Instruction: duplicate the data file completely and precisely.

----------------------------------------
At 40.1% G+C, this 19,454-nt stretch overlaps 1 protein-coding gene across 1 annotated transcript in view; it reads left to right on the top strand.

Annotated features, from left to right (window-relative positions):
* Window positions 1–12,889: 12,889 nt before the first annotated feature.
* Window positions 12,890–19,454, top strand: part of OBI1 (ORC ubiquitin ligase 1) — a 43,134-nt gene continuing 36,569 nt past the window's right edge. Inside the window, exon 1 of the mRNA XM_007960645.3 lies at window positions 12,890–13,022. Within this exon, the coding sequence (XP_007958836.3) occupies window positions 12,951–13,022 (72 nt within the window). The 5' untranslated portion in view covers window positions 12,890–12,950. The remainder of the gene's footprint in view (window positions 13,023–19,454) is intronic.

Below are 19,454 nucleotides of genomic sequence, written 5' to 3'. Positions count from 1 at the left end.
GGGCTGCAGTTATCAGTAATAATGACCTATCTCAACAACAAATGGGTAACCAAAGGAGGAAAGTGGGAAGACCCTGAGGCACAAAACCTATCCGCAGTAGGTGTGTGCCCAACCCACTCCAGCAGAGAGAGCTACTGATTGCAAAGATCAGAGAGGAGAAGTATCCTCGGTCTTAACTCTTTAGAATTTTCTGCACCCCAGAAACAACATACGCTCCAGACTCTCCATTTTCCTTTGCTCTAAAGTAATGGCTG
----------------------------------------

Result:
At 40.1% G+C, this 19,454-nt stretch overlaps 1 protein-coding gene across 1 annotated transcript in view; it reads left to right on the top strand.

Annotated features, from left to right (window-relative positions):
* Window positions 1–12,889: 12,889 nt before the first annotated feature.
* Window positions 12,890–19,454, top strand: part of OBI1 (ORC ubiquitin ligase 1) — a 43,134-nt gene continuing 36,569 nt past the window's right edge. Inside the window, exon 1 of the mRNA XM_007960645.3 lies at window positions 12,890–13,022. Within this exon, the coding sequence (XP_007958836.3) occupies window positions 12,951–13,022 (72 nt within the window). The 5' untranslated portion in view covers window positions 12,890–12,950. The remainder of the gene's footprint in view (window positions 13,023–19,454) is intronic.

Below are 19,454 nucleotides of genomic sequence, written 5' to 3'. Positions count from 1 at the left end.
GGGCTGCAGTTATCAGTAATAATGACCTATCTCAACAACAAATGGGTAACCAAAGGAGGAAAGTGGGAAGACCCTGAGGCACAAAACCTATCCGCAGTAGGTGTGTGCCCAACCCACTCCAGCAGAGAGAGCTACTGATTGCAAAGATCAGAGAGGAGAAGTATCCTCGGTCTTAACTCTTTAGAATTTTCTGCACCCCAGAAACAACATACGCTCCAGACTCTCCATTTTCCTTTGCTCTAAAGTAATGGCTG